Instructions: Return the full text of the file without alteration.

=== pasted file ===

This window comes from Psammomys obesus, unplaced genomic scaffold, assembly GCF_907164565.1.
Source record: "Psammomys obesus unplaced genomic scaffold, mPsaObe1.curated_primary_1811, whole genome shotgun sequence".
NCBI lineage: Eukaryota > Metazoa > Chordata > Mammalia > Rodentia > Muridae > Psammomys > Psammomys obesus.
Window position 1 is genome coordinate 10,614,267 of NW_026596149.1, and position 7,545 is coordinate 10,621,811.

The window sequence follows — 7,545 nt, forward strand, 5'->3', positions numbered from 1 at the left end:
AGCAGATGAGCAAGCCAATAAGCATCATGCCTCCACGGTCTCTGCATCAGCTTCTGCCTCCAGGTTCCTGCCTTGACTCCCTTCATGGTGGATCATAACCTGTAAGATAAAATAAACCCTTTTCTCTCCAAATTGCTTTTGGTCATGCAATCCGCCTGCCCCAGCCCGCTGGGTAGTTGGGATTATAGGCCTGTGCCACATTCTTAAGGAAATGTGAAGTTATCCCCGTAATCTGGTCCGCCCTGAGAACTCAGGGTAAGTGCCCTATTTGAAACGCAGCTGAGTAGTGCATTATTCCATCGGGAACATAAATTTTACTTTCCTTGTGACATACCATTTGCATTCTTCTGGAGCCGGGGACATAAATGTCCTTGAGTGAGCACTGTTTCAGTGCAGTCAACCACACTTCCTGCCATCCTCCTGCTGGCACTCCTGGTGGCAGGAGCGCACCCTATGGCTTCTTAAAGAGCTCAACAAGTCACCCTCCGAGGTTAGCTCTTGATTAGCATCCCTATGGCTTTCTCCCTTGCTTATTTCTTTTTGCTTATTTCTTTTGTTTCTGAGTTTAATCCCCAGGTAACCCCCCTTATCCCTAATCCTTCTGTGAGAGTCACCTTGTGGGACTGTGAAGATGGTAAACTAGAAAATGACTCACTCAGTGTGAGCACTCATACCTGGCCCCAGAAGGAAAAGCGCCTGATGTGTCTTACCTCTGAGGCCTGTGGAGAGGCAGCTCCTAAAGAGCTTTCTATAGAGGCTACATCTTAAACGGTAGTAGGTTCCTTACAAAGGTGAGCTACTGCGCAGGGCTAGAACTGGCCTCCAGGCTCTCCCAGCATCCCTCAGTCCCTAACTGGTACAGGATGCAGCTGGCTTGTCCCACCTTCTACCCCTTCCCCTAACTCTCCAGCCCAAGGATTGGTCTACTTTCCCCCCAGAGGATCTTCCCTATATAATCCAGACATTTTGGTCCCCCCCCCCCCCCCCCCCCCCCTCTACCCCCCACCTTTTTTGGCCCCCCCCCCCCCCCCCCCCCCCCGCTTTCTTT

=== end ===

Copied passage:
This window comes from Psammomys obesus, unplaced genomic scaffold, assembly GCF_907164565.1.
Source record: "Psammomys obesus unplaced genomic scaffold, mPsaObe1.curated_primary_1811, whole genome shotgun sequence".
NCBI lineage: Eukaryota > Metazoa > Chordata > Mammalia > Rodentia > Muridae > Psammomys > Psammomys obesus.
Window position 1 is genome coordinate 10,614,267 of NW_026596149.1, and position 7,545 is coordinate 10,621,811.

The window sequence follows — 7,545 nt, forward strand, 5'->3', positions numbered from 1 at the left end:
AGCAGATGAGCAAGCCAATAAGCATCATGCCTCCACGGTCTCTGCATCAGCTTCTGCCTCCAGGTTCCTGCCTTGACTCCCTTCATGGTGGATCATAACCTGTAAGATAAAATAAACCCTTTTCTCTCCAAATTGCTTTTGGTCATGCAATCCGCCTGCCCCAGCCCGCTGGGTAGTTGGGATTATAGGCCTGTGCCACATTCTTAAGGAAATGTGAAGTTATCCCCGTAATCTGGTCCGCCCTGAGAACTCAGGGTAAGTGCCCTATTTGAAACGCAGCTGAGTAGTGCATTATTCCATCGGGAACATAAATTTTACTTTCCTTGTGACATACCATTTGCATTCTTCTGGAGCCGGGGACATAAATGTCCTTGAGTGAGCACTGTTTCAGTGCAGTCAACCACACTTCCTGCCATCCTCCTGCTGGCACTCCTGGTGGCAGGAGCGCACCCTATGGCTTCTTAAAGAGCTCAACAAGTCACCCTCCGAGGTTAGCTCTTGATTAGCATCCCTATGGCTTTCTCCCTTGCTTATTTCTTTTTGCTTATTTCTTTTGTTTCTGAGTTTAATCCCCAGGTAACCCCCCTTATCCCTAATCCTTCTGTGAGAGTCACCTTGTGGGACTGTGAAGATGGTAAACTAGAAAATGACTCACTCAGTGTGAGCACTCATACCTGGCCCCAGAAGGAAAAGCGCCTGATGTGTCTTACCTCTGAGGCCTGTGGAGAGGCAGCTCCTAAAGAGCTTTCTATAGAGGCTACATCTTAAACGGTAGTAGGTTCCTTACAAAGGTGAGCTACTGCGCAGGGCTAGAACTGGCCTCCAGGCTCTCCCAGCATCCCTCAGTCCCTAACTGGTACAGGATGCAGCTGGCTTGTCCCACCTTCTACCCCTTCCCCTAACTCTCCAGCCCAAGGATTGGTCTACTTTCCCCCCAGAGGATCTTCCCTATATAATCCAGACATTTTGGTCCCCCCCCCCCCCCCCCCCCCCCTCTACCCCCCACCTTTTTTGGCCCCCCCCCCCCCCCCCCCCCCCCGCTTTCTTT